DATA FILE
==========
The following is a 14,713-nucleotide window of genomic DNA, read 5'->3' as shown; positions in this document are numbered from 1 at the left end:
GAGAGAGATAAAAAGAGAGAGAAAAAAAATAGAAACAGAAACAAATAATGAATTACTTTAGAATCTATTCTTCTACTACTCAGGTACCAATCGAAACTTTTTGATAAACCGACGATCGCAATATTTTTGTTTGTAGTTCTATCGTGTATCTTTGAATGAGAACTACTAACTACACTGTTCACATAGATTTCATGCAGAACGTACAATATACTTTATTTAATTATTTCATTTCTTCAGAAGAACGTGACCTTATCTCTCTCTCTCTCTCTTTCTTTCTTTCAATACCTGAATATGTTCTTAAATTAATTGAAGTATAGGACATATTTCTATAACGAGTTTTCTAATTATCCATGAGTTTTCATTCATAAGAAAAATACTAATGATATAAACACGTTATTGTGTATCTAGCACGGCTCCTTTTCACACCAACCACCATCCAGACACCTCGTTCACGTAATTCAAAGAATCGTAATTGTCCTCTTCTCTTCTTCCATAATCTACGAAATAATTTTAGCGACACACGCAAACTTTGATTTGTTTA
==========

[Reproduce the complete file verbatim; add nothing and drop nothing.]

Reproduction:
The following is a 14,713-nucleotide window of genomic DNA, read 5'->3' as shown; positions in this document are numbered from 1 at the left end:
GAGAGAGATAAAAAGAGAGAGAAAAAAAATAGAAACAGAAACAAATAATGAATTACTTTAGAATCTATTCTTCTACTACTCAGGTACCAATCGAAACTTTTTGATAAACCGACGATCGCAATATTTTTGTTTGTAGTTCTATCGTGTATCTTTGAATGAGAACTACTAACTACACTGTTCACATAGATTTCATGCAGAACGTACAATATACTTTATTTAATTATTTCATTTCTTCAGAAGAACGTGACCTTATCTCTCTCTCTCTCTCTTTCTTTCTTTCAATACCTGAATATGTTCTTAAATTAATTGAAGTATAGGACATATTTCTATAACGAGTTTTCTAATTATCCATGAGTTTTCATTCATAAGAAAAATACTAATGATATAAACACGTTATTGTGTATCTAGCACGGCTCCTTTTCACACCAACCACCATCCAGACACCTCGTTCACGTAATTCAAAGAATCGTAATTGTCCTCTTCTCTTCTTCCATAATCTACGAAATAATTTTAGCGACACACGCAAACTTTGATTTGTTTA